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Table 1.  
Comparison of Fold Change in MIC Between Pretreated and Nonpretreated Fungal Ulcers
Comparison of Fold Change in MIC Between Pretreated and Nonpretreated Fungal Ulcers
Table 2.  
Effect of Pretreatment on Natamycin and Voriconazole MICa
Effect of Pretreatment on Natamycin and Voriconazole MICa
1.
Ray  KJ, Prajna  L, Srinivasan  M,  et al.  Fluoroquinolone treatment and susceptibility of isolates from bacterial keratitis. JAMA Ophthalmol. 2013;131(3):310-313.
PubMedArticle
2.
Pfaller  MA.  Antifungal drug resistance: mechanisms, epidemiology, and consequences for treatment. Am J Med. 2012;125(1)(suppl):S3-S13.
PubMedArticle
3.
Kanafani  ZA, Perfect  JR.  Antimicrobial resistance: resistance to antifungal agents: mechanisms and clinical impact. Clin Infect Dis. 2008;46(1):120-128.
PubMedArticle
4.
Prajna  NV, Krishnan  T, Mascarenhas  J,  et al; Mycotic Ulcer Treatment Trial Group.  The mycotic ulcer treatment trial: a randomized trial comparing natamycin vs voriconazole. JAMA Ophthalmol. 2013;131(4):422-429.
PubMedArticle
5.
Lalitha  P, Prajna  NV, Oldenburg  CE,  et al.  Organism, minimum inhibitory concentration, and outcome in a fungal corneal ulcer clinical trial. Cornea. 2012;31(6):662-667.
PubMedArticle
6.
Clinical and Laboratory Standards Institute. Reference Method for Broth Dilution Antifungal Susceptibility Testing of Yeasts; Approved Standard. 3rd ed. Wayne, PA: Clinical & Laboratory Standards Institute; 2008.
Research Letter
October 2015

Association of Pretreatment With Antifungal Medication and Fungal Resistance in the Mycotic Ulcer Treatment Trial I

Author Affiliations
  • 1Aravind Eye Care System, Madurai, India
  • 2Francis I. Proctor Foundation, University of California, San Francisco
  • 3Department of Epidemiology and Biostatistics, University of California, San Francisco
  • 4Department of Ophthalmology, University of California, San Francisco
  • 5Department of Optometry, University of California, Berkeley
JAMA Ophthalmol. 2015;133(10):1210-1211. doi:10.1001/jamaophthalmol.2015.2040

Treatment with topical antibiotics has been shown to select for antibiotic resistance in bacterial ulcers.1 Topical antifungal medications may similarly select for resistant fungi. Resistance among invasive fungal species has now been recognized as an important clinical concern.2,3 The Mycotic Ulcer Treatment Trial I (MUTT I) was a randomized, controlled, double-masked trial that found topical natamycin to be superior to voriconazole in the treatment of filamentous fungal ulcers.4 Herein, we evaluate the effect of pretreatment with antifungal medications on natamycin and voriconazole minimum inhibitory concentration (MIC) from baseline cultures collected during MUTT I.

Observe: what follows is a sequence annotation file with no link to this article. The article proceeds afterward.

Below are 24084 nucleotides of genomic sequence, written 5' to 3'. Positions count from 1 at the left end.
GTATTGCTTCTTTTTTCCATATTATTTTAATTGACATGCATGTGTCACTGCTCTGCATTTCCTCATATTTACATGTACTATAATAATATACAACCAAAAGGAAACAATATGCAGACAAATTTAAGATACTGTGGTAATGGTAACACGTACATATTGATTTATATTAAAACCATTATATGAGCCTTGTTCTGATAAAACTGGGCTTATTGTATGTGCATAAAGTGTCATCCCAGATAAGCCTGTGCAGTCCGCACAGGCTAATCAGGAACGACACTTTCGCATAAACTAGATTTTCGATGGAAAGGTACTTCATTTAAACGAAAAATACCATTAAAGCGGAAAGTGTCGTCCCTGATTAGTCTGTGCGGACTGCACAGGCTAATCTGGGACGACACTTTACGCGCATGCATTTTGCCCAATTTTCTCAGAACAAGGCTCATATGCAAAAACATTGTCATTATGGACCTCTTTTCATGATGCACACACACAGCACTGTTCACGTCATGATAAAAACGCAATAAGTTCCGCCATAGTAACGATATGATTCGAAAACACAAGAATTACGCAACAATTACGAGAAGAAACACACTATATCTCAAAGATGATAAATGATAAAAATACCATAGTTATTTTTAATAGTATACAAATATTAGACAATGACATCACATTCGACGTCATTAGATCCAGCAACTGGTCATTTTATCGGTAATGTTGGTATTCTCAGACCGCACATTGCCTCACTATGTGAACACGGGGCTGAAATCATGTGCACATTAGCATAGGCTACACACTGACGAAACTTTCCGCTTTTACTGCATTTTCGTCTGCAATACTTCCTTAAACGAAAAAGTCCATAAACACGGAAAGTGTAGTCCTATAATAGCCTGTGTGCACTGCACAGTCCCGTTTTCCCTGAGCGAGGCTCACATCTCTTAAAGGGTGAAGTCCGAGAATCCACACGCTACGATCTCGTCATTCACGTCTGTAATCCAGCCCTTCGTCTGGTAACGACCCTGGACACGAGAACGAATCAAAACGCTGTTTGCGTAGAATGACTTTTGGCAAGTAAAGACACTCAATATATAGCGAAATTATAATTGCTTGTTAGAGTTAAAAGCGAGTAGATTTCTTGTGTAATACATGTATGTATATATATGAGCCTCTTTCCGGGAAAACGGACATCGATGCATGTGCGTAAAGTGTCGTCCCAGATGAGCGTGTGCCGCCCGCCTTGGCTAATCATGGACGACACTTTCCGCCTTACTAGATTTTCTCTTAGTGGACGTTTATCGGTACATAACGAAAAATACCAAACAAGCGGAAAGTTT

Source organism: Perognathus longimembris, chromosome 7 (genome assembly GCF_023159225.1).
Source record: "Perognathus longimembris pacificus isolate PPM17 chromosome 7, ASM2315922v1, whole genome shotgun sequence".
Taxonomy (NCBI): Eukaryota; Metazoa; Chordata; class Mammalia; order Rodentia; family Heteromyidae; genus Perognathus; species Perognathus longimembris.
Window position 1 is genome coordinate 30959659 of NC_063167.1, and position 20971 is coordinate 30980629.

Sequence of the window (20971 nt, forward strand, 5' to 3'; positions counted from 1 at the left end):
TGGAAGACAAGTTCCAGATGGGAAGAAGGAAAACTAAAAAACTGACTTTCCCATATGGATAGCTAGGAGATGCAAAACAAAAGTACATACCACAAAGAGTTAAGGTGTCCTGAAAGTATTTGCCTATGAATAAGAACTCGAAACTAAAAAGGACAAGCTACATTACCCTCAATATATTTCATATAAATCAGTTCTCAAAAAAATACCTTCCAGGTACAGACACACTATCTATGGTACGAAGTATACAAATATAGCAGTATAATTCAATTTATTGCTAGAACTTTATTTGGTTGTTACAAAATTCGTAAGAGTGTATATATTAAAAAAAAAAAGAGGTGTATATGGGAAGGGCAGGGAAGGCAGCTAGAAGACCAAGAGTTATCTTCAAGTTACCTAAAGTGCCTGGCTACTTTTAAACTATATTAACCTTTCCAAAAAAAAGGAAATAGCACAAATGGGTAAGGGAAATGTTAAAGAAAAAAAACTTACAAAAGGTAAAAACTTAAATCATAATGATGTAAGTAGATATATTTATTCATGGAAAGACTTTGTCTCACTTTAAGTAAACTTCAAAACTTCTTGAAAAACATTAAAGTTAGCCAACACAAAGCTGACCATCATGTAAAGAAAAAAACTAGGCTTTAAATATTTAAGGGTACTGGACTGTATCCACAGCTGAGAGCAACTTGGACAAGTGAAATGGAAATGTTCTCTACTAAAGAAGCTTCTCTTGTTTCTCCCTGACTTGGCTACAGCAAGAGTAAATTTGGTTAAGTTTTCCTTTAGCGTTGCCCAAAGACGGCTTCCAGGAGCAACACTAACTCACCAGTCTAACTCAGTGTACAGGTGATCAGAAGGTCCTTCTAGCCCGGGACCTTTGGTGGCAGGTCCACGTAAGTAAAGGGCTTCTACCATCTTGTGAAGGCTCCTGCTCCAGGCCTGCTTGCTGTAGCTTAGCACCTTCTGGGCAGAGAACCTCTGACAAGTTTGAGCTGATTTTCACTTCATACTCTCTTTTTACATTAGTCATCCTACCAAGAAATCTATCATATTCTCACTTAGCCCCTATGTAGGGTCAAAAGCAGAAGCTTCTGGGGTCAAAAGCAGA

Methods

Detailed methods for the clinical trial and for handling of microbiological specimens have been published previously.4,5 In brief, corneal scrapings and cultures were obtained from all patients at enrollment. Patients were eligible for inclusion if fungus was found on potassium hydroxide wet mount preparation and Gram staining was negative for bacteria. All culture-positive specimens underwent susceptibility testing using the standards set by the Clinical and Laboratory Standards Institute.6 A t test was used to analyze the association between pretreatment with antifungal medications and baseline log2-transformed natamycin and voriconazole MICs for Aspergillus, Fusarium, and all other ulcers.

Ethical approval for the study was obtained from the Aravind Eye Care System Institutional Review Board, the University of California, San Francisco Committee on Human Research, and the Dartmouth-Hitchcock Medical Center Committee for the Protection of Human Subjects. Written informed consent was obtained from all participants, and the trial conformed to the Declaration of Helsinki.

Results

Baseline culture and MIC data were available for 221 of 323 study participants (68%) and were included in the analysis. Eighty-eight participants (40%) were female and the median age was 46 years (interquartile range, 38-55 years). A difference was not identified in the pretreated vs nonpretreated groups regarding age or sex. Table 1 outlines pretreatment drugs and duration as well as fold change in MICs between groups. Among the 90 patients who were pretreated, 42 (47%) were pretreated with natamycin alone, 14 (16%) with an azole, and 34 (38%) with both an azole and natamycin. The mean duration of pretreatment was 5.7 days for natamycin and 3.8 days for azole alone. The azole was topical in 45 participants (94%), oral in 6 (12%), and both in 3 (6%).

Of the 126 Fusarium ulcers, 58 (46%) were pretreated. Fusarium isolates showed 0.89-fold (lower) natamycin MICs (95% CI, 0.70- to 1.11-fold; P = .30) when pretreated with natamycin alone and 1.12-fold voriconazole MICs (95% CI, 0.62- to 2.03-fold; P = .70) when pretreated with an azole alone compared with no pretreatment. When pretreated in combination, they had 0.75-fold natamycin MICs (95% CI, 0.51- to 1.09-fold; P = .12) and 0.90-fold voriconazole MICs (95% CI, 0.63- to 1.28-fold; P = .55) compared with no pretreatment.

Of the 52 Aspergillus ulcers, 22 (42%) were pretreated. Aspergillus isolates showed 1.64-fold (higher) natamycin MICs (95% CI, 0.77- to 3.48-fold; P = .19) when pretreated with natamycin alone and demonstrated 1.16-fold voriconazole MICs (95% CI, 0.48- to 2.81-fold; P = .73) when pretreated with an azole alone compared with no pretreatment. When treated in combination, they had 1.91-fold natamycin MICs (95% CI, 0.57- to 6.36-fold; P = .28) and 0.82-fold voriconazole MICs (95% CI, 0.33- to 2.03-fold; P = .66) compared with no pretreatment.